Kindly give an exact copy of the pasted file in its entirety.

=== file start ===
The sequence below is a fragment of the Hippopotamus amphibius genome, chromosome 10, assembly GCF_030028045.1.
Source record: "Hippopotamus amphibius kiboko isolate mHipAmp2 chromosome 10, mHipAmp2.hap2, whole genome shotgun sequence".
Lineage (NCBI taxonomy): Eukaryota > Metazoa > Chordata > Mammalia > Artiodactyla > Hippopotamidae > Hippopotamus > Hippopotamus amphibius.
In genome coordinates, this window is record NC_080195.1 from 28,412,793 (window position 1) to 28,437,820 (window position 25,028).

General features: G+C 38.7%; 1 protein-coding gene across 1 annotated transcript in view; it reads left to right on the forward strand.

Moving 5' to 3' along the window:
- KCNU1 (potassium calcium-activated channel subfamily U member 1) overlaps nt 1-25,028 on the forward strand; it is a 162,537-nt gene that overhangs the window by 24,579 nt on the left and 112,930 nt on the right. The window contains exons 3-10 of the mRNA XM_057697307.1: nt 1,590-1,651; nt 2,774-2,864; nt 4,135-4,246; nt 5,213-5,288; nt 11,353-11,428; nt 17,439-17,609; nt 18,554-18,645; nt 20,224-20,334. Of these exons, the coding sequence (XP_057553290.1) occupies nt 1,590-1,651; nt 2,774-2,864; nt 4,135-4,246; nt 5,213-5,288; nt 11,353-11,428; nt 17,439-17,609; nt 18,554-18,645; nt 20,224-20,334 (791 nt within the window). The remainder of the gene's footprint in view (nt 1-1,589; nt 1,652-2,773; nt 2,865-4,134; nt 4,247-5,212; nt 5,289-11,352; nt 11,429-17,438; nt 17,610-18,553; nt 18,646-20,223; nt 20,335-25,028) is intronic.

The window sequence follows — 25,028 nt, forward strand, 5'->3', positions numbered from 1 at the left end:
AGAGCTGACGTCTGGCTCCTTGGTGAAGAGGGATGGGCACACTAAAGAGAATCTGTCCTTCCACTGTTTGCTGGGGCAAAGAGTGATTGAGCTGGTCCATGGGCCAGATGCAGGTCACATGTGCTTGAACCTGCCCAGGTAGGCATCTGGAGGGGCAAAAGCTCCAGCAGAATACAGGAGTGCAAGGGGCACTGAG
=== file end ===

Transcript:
The sequence below is a fragment of the Hippopotamus amphibius genome, chromosome 10, assembly GCF_030028045.1.
Source record: "Hippopotamus amphibius kiboko isolate mHipAmp2 chromosome 10, mHipAmp2.hap2, whole genome shotgun sequence".
Lineage (NCBI taxonomy): Eukaryota > Metazoa > Chordata > Mammalia > Artiodactyla > Hippopotamidae > Hippopotamus > Hippopotamus amphibius.
In genome coordinates, this window is record NC_080195.1 from 28,412,793 (window position 1) to 28,437,820 (window position 25,028).

General features: G+C 38.7%; 1 protein-coding gene across 1 annotated transcript in view; it reads left to right on the forward strand.

Moving 5' to 3' along the window:
- KCNU1 (potassium calcium-activated channel subfamily U member 1) overlaps nt 1-25,028 on the forward strand; it is a 162,537-nt gene that overhangs the window by 24,579 nt on the left and 112,930 nt on the right. The window contains exons 3-10 of the mRNA XM_057697307.1: nt 1,590-1,651; nt 2,774-2,864; nt 4,135-4,246; nt 5,213-5,288; nt 11,353-11,428; nt 17,439-17,609; nt 18,554-18,645; nt 20,224-20,334. Of these exons, the coding sequence (XP_057553290.1) occupies nt 1,590-1,651; nt 2,774-2,864; nt 4,135-4,246; nt 5,213-5,288; nt 11,353-11,428; nt 17,439-17,609; nt 18,554-18,645; nt 20,224-20,334 (791 nt within the window). The remainder of the gene's footprint in view (nt 1-1,589; nt 1,652-2,773; nt 2,865-4,134; nt 4,247-5,212; nt 5,289-11,352; nt 11,429-17,438; nt 17,610-18,553; nt 18,646-20,223; nt 20,335-25,028) is intronic.

The window sequence follows — 25,028 nt, forward strand, 5'->3', positions numbered from 1 at the left end:
AGAGCTGACGTCTGGCTCCTTGGTGAAGAGGGATGGGCACACTAAAGAGAATCTGTCCTTCCACTGTTTGCTGGGGCAAAGAGTGATTGAGCTGGTCCATGGGCCAGATGCAGGTCACATGTGCTTGAACCTGCCCAGGTAGGCATCTGGAGGGGCAAAAGCTCCAGCAGAATACAGGAGTGCAAGGGGCACTGAG